The Newbie Writers’ Podcast
Guest: Alan Leddon
New owner of Damnation Press. Now Caliburn press. The wild crazy life of an indie publisher. Author in his own right!
We also pick Alan’s brain on why he was happy to publish our book Don’t Write Like We Talk.
Alan had advice about the difference between slander and Libel, and what WE asked was why we needed to discuss the difference at all?
You’ll notice, first off, that the civil law definitions all require the statement to be false. So, if I receive a statement from Paypal that shows that the company credit card was used to pay a sum of $141 to “Uncle Bob’s” at an address in Tulsa, OK, it would not be slander or libel to say “the only company officer with a company credit card in Tulsa, OK spent $141 on that card at a place called Uncle Bob’s.” I could say this to individuals, police, news agencies, the Dalai Lama, and more, and I would not be defaming this person. If I say that $143 was spent in that manner, it is no longer strictly true, and a lawyer (barrister) could argue that.
Secondly, it requires that the person’s reputation be harmed. This is difficult to prove, and courts often look to see if something of value – a job, a committee membership, custody of a child, etc., is lost as a result of damage to a reputation. This was the argument when Hustler magazine defamed some evangelical talking head…Larry Flynt’s lawyer argued that no reasonable person could believe the allegations, and so no harm was done.
And, third, a court is unlikely to rule in favor of a person who makes it about themselves. If you write a book with a villain named Helen Wolf, and then Ellen Fox goes whining and crying that you based the villain on her, the court is likely going to say, “No one would have thought it was about you if you’d kept your cake-hole shut. You can’t harm your own reputation and then blame it on the author.”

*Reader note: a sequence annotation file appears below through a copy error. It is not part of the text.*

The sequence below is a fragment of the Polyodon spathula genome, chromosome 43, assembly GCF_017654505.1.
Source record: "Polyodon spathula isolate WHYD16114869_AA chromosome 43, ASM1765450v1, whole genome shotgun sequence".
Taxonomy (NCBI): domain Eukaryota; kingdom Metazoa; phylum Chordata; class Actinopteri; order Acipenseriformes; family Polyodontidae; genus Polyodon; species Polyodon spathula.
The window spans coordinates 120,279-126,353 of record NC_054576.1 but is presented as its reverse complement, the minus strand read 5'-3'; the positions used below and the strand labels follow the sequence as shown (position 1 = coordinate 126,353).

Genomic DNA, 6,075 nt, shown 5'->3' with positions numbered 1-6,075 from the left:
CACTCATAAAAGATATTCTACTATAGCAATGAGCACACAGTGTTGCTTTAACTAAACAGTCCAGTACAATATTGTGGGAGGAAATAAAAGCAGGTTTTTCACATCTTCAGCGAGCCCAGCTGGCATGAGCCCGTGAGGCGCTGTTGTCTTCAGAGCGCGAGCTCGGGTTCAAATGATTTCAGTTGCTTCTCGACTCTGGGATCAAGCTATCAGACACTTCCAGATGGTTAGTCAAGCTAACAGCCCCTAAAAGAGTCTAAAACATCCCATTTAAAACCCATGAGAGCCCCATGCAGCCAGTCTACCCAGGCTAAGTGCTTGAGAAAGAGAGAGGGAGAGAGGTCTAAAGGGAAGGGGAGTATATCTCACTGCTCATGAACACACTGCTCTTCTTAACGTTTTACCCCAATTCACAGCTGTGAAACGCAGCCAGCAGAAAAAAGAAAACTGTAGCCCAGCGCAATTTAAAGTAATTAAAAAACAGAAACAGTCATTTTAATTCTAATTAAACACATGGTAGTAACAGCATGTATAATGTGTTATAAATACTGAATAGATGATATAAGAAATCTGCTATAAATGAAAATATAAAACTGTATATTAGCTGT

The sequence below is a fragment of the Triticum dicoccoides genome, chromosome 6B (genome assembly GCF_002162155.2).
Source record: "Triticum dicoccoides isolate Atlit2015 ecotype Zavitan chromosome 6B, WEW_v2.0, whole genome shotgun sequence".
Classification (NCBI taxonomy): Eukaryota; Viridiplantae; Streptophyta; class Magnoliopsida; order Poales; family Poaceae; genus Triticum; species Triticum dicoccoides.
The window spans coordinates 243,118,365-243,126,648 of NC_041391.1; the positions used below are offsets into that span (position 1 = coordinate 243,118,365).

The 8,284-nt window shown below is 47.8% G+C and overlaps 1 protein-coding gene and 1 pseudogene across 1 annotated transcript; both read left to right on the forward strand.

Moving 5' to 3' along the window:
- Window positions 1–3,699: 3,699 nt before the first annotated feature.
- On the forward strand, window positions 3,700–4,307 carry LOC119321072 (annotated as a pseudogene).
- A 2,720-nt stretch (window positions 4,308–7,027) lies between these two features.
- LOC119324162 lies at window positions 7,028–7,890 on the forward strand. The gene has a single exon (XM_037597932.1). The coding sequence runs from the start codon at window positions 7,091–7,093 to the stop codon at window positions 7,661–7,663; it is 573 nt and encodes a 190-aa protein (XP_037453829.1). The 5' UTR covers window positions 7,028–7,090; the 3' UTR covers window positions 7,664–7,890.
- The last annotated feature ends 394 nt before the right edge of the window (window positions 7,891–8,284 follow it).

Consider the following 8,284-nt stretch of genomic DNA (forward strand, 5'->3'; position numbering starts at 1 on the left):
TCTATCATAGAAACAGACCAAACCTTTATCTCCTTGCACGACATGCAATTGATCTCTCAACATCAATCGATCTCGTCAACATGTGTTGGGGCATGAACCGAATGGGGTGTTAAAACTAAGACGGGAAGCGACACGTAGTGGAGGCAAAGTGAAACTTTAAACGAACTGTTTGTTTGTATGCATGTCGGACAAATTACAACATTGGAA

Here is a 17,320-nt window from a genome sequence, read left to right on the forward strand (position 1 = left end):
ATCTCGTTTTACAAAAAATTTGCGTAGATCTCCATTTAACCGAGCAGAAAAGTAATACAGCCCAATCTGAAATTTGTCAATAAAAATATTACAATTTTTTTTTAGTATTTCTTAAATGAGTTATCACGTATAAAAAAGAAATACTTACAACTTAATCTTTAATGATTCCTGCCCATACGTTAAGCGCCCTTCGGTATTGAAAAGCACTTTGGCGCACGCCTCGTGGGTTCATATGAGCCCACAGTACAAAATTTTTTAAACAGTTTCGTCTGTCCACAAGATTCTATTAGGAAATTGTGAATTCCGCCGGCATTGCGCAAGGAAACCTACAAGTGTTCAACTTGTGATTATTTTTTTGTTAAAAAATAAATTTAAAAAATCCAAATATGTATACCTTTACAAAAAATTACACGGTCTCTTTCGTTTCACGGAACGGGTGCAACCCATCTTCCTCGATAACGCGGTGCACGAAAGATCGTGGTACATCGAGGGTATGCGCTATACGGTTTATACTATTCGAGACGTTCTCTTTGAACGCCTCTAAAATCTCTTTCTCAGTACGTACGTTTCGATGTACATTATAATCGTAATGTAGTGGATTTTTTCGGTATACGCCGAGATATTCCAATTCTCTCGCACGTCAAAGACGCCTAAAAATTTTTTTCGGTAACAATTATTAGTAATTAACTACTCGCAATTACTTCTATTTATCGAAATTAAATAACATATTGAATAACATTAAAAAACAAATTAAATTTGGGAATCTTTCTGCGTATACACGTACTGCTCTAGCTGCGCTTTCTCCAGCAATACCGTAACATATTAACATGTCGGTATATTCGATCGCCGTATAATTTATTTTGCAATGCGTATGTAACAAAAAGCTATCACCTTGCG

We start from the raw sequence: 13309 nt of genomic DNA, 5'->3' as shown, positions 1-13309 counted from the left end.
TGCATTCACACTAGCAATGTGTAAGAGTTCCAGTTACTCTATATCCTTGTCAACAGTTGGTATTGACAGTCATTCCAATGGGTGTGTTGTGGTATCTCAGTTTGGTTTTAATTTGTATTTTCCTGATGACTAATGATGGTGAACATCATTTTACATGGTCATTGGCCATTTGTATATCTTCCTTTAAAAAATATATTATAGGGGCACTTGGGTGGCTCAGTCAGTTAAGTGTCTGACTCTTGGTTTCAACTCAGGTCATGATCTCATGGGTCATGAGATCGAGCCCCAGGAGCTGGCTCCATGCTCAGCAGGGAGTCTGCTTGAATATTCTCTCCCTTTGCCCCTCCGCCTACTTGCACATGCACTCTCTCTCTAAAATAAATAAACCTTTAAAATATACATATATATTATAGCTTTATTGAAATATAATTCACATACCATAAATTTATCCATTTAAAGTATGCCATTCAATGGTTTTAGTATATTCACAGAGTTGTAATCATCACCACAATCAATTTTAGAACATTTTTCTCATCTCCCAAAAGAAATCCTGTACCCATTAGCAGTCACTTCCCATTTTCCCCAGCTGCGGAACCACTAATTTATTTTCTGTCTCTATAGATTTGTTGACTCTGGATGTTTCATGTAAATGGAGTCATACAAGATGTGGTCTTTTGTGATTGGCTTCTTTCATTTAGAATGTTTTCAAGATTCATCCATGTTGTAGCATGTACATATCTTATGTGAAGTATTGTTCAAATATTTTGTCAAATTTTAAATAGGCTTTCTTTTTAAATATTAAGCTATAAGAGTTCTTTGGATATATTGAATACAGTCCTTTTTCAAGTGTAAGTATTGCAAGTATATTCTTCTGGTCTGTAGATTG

Also, if I am the defendant in that case, I am going to ask the court to order a psychiatric evaluation to rule out Narcissistic Personality Disorder and Ideas of Reference.
Authors have been writing their ex-spouses, neighbors, and local officials into books as minor characters and major antagonists for a very long time. It only takes a little bit of care to avoid losing a lawsuit – change the name, and keep their every action either strictly true or completely fictional.
And, finally, if you want to lampoon me a bit in your books…I’d consider it quite an honor.
Thus endeth the sermon.
Most people think they can do anything. The old “if I ran the world” thinking. Well okay, what if you did run the world (and we are talking dictator for life kind of power). What would you change, What would you implement immediately?
The World According to Student Bloopers
St. Paul’s School
The government of England was a limited mockery.
Word of the Week:
From the http://www.dictionaryofobscuresorrows.com/
THE DICTIONARY OF OBSCURE SORROWS, a new web series written and directed by John Koenig. Each episode defines a newly invented word for a strangely powerful emotion. New episodes will be posted every other Sunday, on YouTube and TestTube.com.
n. a kind of melancholic trance in which you become completely absorbed in vivid sensory details—raindrops skittering down a window, tall trees leaning in the wind, clouds of cream swirling in your coffee—briefly soaking in the experience of being alive, an act that is done purely for its own sake.